COLUMN: Aging hasn’t diminished the elegance

At least I have a sparkly new room in which to store more junk, when it’s not being used to host birthday parties for two-year-olds.

Finally, following six years of procrastination, the basement “room” was debuted to an admiring gathering. The completion, spurred by a demand that we were having a par-TAY the first weekend in March, was, like the new Port Mann Bridge, achieved on time.

But after destroying my knees laying tile, and accelerating I’m sure the advancement of COPD due to inhalation of tile glue and grout dust, I was a somewhat disturbed to discover that the big event would last but two hours. Two hours!?!?! Considering all the work and expense, had I known the soiree was of such short duration I’d have much preferred renting a room at the Ramada.

However, at least I have a sparkly new room in which to store more junk, when it’s not being used to host birthday parties for two-year-olds.

And since small children and large dogs not accustomed to same don’t mix well, mine were relegated to the garage for the afternoon of the party.

My young dog is somewhat adaptable, but the old girl … well, that was a different matter. Checking out how they were surviving after an hour, she was nowhere in sight, then I discovered her jammed into a corner amongst the stuff originally removed from the basement party room, unable to move or extricate herself, patiently waiting for assistance.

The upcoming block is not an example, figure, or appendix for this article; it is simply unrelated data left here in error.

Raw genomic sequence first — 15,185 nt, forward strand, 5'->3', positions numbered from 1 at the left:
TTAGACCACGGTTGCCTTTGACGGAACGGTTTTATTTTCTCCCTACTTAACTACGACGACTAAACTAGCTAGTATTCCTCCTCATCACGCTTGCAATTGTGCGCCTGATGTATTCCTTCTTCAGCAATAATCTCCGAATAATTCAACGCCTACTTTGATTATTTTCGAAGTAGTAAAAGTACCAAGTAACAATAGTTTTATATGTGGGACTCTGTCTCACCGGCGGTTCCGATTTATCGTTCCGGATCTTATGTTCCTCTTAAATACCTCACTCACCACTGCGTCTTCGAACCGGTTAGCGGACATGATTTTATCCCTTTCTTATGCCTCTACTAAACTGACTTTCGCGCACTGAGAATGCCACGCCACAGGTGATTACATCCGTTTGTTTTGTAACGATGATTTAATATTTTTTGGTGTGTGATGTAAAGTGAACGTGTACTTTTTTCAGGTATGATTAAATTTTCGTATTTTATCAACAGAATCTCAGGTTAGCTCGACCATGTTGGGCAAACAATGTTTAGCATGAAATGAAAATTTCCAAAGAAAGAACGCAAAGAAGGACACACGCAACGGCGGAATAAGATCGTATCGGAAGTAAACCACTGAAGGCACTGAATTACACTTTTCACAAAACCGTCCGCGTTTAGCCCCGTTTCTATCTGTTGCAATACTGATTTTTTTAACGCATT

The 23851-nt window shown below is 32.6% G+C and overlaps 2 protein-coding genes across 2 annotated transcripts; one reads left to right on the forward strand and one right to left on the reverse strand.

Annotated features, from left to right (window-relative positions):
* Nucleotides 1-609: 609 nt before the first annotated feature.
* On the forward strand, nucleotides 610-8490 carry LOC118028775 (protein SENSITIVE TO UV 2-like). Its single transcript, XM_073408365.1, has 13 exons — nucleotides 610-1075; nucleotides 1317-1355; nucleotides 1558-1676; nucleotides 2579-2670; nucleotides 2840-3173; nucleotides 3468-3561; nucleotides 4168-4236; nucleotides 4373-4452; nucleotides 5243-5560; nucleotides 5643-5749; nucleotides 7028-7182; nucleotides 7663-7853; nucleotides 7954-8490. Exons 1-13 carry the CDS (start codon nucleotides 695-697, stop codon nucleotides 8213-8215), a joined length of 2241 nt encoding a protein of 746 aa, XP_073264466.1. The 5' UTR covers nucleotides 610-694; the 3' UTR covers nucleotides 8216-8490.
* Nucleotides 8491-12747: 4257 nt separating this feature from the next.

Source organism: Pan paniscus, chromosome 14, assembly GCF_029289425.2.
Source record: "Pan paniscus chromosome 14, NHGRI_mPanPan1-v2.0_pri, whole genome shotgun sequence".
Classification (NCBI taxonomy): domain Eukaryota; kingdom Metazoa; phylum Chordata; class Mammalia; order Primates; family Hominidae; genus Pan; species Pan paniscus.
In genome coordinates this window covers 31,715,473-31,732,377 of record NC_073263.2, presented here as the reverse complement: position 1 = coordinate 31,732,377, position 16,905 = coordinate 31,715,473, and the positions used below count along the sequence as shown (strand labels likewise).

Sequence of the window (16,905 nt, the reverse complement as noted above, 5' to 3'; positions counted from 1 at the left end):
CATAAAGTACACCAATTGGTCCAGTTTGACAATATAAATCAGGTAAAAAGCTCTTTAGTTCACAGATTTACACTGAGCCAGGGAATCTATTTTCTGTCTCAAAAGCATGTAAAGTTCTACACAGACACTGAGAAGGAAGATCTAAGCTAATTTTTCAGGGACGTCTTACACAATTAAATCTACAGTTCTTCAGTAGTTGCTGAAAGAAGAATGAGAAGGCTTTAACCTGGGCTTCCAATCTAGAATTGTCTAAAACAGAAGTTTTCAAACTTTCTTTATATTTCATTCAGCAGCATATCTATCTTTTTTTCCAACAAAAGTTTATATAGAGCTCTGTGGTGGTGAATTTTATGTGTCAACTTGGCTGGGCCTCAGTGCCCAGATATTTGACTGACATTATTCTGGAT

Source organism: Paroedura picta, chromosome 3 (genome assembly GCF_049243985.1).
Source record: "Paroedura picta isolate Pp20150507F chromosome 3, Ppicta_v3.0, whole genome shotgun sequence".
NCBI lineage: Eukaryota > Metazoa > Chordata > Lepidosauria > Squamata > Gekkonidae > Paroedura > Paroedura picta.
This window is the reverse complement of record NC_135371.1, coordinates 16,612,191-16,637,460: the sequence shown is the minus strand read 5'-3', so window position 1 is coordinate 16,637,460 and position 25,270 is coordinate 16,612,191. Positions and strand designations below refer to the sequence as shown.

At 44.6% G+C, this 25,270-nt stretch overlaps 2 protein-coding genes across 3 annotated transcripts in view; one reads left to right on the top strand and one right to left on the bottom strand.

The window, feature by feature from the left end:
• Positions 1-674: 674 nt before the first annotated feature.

Closing on 15 years of age, the equivalent in dog years of a 100-year-old dowager queen, she is elegant but forgetful. I don’t know if dogs get Alzheimer’s, but she certainly seems to be reflecting something similar.

Never once in her first 14 years of life did she ever have a “mistake” in the house. However, now, unless I am vigilant, the mental confusion does have its occasional effect.

So it is that every night around 9 p.m. she either begins to pace, or I wake her, to ensure it is the lawn and not the hardwood that is the recipient of her pre-bedtime discharges.

And while on those nightly walks, rain or moonlight, chill or mild, she never strays far. And every now and then she walks up to touch my leg with her nose, the only sensory organ still retaining its keen function, her cataract-coated eyes providing little more illumination than shadows and movement.

Her hearing is also something of the past, but she can still, on a sunny day, discern mountain bikers riding up the road, and with a hoarse bark makes a valiant effort to run along the fence chasing them.

That the bikers, pedaling up the hill, are probably long gone before she gets there is of little mind. It is one of the luxuries still remaining to put a bounce in her doddering stride. That and the very occasional romp that she seems to enjoy, or perhaps endure, with the young dog.

While she may be literally on her last legs, she is not in pain, and each morning waits at the bottom of the stairs for me to give her a pat on the head and breakfast.

And every day, when I return home to find her curled on her bed, I first stare to ensure her chest still rises and falls.

Until the fateful day when that is no longer the case, or perhaps when the message centre in her aging brain no longer is capable of sending signals to her legs and intervention is required, dear sweet Maggie May will continue to fill a loved place in our hearts.